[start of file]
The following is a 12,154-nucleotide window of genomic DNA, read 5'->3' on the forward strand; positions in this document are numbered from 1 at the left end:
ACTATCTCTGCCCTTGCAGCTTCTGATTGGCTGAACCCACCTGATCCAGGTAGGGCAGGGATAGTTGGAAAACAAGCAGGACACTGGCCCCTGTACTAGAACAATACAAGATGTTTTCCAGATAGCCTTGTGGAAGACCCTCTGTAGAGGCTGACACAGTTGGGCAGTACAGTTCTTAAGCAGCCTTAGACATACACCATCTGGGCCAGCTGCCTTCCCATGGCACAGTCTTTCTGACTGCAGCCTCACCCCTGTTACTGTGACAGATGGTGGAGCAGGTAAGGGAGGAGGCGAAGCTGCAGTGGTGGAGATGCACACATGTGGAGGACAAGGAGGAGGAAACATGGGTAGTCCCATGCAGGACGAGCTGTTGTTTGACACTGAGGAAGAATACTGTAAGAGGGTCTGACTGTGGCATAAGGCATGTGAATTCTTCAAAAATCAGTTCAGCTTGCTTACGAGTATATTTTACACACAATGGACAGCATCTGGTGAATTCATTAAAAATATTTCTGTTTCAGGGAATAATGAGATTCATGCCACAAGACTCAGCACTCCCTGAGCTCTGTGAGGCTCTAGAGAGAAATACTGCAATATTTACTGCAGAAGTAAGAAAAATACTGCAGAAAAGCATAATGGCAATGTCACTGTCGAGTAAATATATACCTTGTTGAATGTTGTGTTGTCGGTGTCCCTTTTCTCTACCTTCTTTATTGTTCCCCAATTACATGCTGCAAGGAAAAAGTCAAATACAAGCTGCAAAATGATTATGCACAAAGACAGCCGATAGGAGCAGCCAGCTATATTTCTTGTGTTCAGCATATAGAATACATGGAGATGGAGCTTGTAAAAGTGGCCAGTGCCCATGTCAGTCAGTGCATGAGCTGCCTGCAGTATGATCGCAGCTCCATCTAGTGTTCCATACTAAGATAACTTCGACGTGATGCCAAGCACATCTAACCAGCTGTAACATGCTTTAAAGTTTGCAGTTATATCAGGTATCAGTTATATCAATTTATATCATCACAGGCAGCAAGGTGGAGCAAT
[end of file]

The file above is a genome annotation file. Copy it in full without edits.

The following is a 12,154-nucleotide window of genomic DNA, read 5'->3' on the forward strand; positions in this document are numbered from 1 at the left end:
ACTATCTCTGCCCTTGCAGCTTCTGATTGGCTGAACCCACCTGATCCAGGTAGGGCAGGGATAGTTGGAAAACAAGCAGGACACTGGCCCCTGTACTAGAACAATACAAGATGTTTTCCAGATAGCCTTGTGGAAGACCCTCTGTAGAGGCTGACACAGTTGGGCAGTACAGTTCTTAAGCAGCCTTAGACATACACCATCTGGGCCAGCTGCCTTCCCATGGCACAGTCTTTCTGACTGCAGCCTCACCCCTGTTACTGTGACAGATGGTGGAGCAGGTAAGGGAGGAGGCGAAGCTGCAGTGGTGGAGATGCACACATGTGGAGGACAAGGAGGAGGAAACATGGGTAGTCCCATGCAGGACGAGCTGTTGTTTGACACTGAGGAAGAATACTGTAAGAGGGTCTGACTGTGGCATAAGGCATGTGAATTCTTCAAAAATCAGTTCAGCTTGCTTACGAGTATATTTTACACACAATGGACAGCATCTGGTGAATTCATTAAAAATATTTCTGTTTCAGGGAATAATGAGATTCATGCCACAAGACTCAGCACTCCCTGAGCTCTGTGAGGCTCTAGAGAGAAATACTGCAATATTTACTGCAGAAGTAAGAAAAATACTGCAGAAAAGCATAATGGCAATGTCACTGTCGAGTAAATATATACCTTGTTGAATGTTGTGTTGTCGGTGTCCCTTTTCTCTACCTTCTTTATTGTTCCCCAATTACATGCTGCAAGGAAAAAGTCAAATACAAGCTGCAAAATGATTATGCACAAAGACAGCCGATAGGAGCAGCCAGCTATATTTCTTGTGTTCAGCATATAGAATACATGGAGATGGAGCTTGTAAAAGTGGCCAGTGCCCATGTCAGTCAGTGCATGAGCTGCCTGCAGTATGATCGCAGCTCCATCTAGTGTTCCATACTAAGATAACTTCGACGTGATGCCAAGCACATCTAACCAGCTGTAACATGCTTTAAAGTTTGCAGTTATATCAGGTATCAGTTATATCAATTTATATCATCACAGGCAGCAAGGTGGAGCAAT